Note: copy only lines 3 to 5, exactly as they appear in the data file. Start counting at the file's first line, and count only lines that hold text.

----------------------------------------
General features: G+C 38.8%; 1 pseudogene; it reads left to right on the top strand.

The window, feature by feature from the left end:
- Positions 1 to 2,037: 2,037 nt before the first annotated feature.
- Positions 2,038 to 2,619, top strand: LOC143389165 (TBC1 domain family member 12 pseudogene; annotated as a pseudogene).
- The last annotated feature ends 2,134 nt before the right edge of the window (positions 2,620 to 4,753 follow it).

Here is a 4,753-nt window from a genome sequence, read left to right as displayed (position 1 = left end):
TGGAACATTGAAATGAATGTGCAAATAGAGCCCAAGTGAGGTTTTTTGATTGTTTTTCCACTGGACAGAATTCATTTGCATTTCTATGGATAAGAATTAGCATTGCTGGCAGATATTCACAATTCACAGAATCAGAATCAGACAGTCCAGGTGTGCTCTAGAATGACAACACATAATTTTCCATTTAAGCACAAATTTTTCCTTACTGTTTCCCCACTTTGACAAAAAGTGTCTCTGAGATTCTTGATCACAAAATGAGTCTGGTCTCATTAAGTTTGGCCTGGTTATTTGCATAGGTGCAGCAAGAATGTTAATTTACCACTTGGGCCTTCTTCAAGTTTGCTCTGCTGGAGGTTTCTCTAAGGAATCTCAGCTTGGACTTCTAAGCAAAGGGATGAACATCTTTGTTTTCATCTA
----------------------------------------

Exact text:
- Positions 1 to 2,037: 2,037 nt before the first annotated feature.
- Positions 2,038 to 2,619, top strand: LOC143389165 (TBC1 domain family member 12 pseudogene; annotated as a pseudogene).
- The last annotated feature ends 2,134 nt before the right edge of the window (positions 2,620 to 4,753 follow it).